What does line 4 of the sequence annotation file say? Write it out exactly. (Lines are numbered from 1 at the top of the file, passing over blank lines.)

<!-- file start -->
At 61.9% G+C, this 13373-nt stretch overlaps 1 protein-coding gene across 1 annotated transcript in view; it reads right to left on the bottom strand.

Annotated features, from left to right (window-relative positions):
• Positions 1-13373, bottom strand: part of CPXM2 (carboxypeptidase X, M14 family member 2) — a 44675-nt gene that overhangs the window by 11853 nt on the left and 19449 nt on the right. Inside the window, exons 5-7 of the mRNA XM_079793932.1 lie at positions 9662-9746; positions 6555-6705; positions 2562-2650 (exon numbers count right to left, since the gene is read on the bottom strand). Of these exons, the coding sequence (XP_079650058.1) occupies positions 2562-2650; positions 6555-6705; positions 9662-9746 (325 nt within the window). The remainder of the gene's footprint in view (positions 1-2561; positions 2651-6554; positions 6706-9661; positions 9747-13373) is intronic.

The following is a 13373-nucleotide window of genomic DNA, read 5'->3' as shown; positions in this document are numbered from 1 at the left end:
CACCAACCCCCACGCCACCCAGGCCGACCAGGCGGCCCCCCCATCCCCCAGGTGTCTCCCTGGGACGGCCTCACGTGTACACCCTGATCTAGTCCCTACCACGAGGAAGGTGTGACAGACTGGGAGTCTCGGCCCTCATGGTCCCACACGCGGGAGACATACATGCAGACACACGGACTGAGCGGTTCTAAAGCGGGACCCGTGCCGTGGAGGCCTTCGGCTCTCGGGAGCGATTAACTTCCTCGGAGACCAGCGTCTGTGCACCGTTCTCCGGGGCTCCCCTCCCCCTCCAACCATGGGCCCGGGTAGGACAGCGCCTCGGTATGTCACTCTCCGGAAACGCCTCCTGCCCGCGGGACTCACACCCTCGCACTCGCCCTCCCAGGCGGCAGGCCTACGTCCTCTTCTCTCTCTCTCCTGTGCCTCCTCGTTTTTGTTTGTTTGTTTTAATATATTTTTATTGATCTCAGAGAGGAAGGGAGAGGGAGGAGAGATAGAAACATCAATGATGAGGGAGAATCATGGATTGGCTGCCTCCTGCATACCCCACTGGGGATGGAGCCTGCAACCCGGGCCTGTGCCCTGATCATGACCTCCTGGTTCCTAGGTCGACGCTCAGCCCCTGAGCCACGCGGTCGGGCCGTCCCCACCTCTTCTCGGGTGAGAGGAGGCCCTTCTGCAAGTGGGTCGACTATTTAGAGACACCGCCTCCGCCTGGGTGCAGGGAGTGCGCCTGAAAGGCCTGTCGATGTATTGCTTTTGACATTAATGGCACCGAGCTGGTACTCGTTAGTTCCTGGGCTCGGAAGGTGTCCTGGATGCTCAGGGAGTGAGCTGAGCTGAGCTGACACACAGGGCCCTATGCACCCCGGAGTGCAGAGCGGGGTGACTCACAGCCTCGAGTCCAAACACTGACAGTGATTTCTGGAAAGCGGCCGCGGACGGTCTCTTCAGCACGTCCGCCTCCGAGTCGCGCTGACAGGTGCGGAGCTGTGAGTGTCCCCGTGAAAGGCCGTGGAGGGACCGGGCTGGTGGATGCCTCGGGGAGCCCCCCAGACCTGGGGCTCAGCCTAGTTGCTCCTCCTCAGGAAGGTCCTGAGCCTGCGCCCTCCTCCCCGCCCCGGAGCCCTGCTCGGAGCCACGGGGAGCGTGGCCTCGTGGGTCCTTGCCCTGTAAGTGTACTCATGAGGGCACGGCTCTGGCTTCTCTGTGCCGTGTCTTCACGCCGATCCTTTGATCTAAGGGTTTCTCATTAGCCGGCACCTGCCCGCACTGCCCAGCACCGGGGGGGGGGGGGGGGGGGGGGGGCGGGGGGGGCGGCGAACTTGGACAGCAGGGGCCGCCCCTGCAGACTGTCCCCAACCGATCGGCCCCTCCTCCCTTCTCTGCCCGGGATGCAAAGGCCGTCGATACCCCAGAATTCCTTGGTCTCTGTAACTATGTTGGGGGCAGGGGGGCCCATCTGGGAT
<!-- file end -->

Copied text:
The following is a 13373-nucleotide window of genomic DNA, read 5'->3' as shown; positions in this document are numbered from 1 at the left end: